Today is the final episode in a 3-part series, covering 3 simple strategies that you can apply to all of your work – every day, every week, and every month – to improve your time management, and be more productive without burning out.
I call these strategies the 3 P’s,.
They are –
If you haven’t listened to those episodes yet, I encourage you to pause, go back to listen to them first, then join us back here.
This week, we’re moving onto the third and final step, which is Produce.
Now that you’ve set yourself up for success, it’s time to execute on your plans and produce results.
You have a calendar with your daily tasks as well as time blocks scheduled. Go through and take care of each task, using buffer and catch-up time as you need it.
One note on buffer time: it should be used as a last resort.
Don’t waste this time just because you have it marked off on your calendar. There will be occasions when you really need it. If you don’t need it, use the time effectively to get more work done or recoup your energy.
Now, we all know about best laid plans. No matter how well you plan out your day, various things may trip you up or distract you from your priorities.
And then you get frustrated because your day isn’t going according to plan, and now you’re behind on a project and it’s going to take you longer to complete, and possibly have a knock-on effect on other projects, and now you’re spiraling just a little bit. Rather than beating yourself about it – there is another way.
Expect things to go wrong. And then plan how you’ll deal with it if they do.
This may go against your nature – especially if you’re an eternal optimist.
Being an optimist often gets me in trouble because I severely underestimate how long a task will take, or I’ll fail to create a ‘plan b’ because I am so sure that ‘plan a’ will work out. Then I end up trying to play catch up.
So this is something that I am continuously working on.
Here are some ways to help make sure you’re working through your tasks efficiently, while also being prepared for distractions or things going wrong:
1. Watch the Clock
Keep an eye on the time so that you don’t run over your time blocks. The best way to do this is using a timer. An ordinary kitchen timer will do, or the timer on your phone.
Set it so that you can focus on your task, and the alarm will let you know when it’s time to move on.
2. Take The “Is This Necessary?” Test
Before starting each task, ask yourself whether it’s truly necessary. Is it something that will help you get toward a specific goal? Is it something you can delegate to someone else, or even automate?
Try to eliminate tasks before you start them, especially if it’s something you hadn’t already planned on doing and which has come up unexpectedly.
3. See It Through
If you decide to work on a task for one hour, stick to that one hour. Don’t stop in the middle or start doing something else.
You considered priorities thoroughly when you made your schedule, so see it through.
If you feel that a task is wasting time or doesn’t need the block allotted, make the necessary adjustment for next time.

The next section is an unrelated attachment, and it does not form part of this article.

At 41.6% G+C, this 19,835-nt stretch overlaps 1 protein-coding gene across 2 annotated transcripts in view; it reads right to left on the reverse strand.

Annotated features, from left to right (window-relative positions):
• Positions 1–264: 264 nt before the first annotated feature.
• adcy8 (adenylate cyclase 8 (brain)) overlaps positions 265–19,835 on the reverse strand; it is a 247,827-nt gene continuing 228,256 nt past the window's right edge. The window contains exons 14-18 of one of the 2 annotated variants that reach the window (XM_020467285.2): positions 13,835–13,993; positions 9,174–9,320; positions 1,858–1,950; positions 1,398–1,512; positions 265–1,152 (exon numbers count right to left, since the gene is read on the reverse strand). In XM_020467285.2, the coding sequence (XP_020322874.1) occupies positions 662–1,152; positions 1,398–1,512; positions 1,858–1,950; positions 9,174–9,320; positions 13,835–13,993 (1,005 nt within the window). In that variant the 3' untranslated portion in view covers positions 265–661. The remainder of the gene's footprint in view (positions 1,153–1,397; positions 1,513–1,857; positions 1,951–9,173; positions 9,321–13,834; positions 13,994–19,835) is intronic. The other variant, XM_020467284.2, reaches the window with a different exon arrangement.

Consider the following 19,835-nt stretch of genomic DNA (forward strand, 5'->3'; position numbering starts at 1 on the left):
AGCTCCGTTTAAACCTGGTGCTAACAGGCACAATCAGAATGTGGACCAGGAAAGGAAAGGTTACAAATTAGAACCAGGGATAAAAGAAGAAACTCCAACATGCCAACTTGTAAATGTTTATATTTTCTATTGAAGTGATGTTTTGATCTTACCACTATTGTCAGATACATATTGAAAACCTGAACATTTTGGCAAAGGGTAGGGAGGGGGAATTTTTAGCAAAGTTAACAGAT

4. Prevent Distractions
Arrange your work environment so that there are no distractions. Turn off phone notifications and stay off social media.
Let others know you’re busy if you don’t want to be distracted. If something comes up or you’re interrupted, tell the person you’ll handle it later.
5. Don’t Be a Perfectionist
Sometimes, when you’re focusing on getting things done, perfectionism can hold you back.
Try to turn off that voice in the back of your head and remember that you can always go back later and tweak or edit.
There’s always something that can be improved, so aim for ‘good enough’ rather than perfect.
6. Make Use of Waiting Time
If there’s a delay in completing a task, try to use this time productively. For example, you’re waiting for an update on an app before you can do your work.
While it’s updating, see if you can make some headway on another task or part of the task. This isn’t multitasking per se, but just a way to be more efficient.
7. Look for Shortcuts
Always look for shortcuts you can use, like templates or automations.
Templates can save you hours of time, but they can also give you access to skilled professionals at a fraction of the cost.
One example is Ashlyn Carter of Ashlyn Writes. Ashlyn Writes is a boutique copywriting business for creatives. Working with Ashlyn and her teams starts at $950 for a 60-minute strategy call.
But – you can buy copywriting templates for anything from sales pages to email sequences, written by Ashlyn and used in her own business, over at her template shop – from $39.
Now, I could go on and on about templates and automations, but I am going to stop here for now.
And that’s a wrap…
And that wraps up our three-part series on Time Management Strategies using the 3 P’s—Prioritize, Plan, and Produce. Remember, these strategies are here to help you find balance and enhance your productivity while keeping burnout at bay. Life can throw surprises our way, but armed with these techniques and tools, you’re well-equipped to handle them.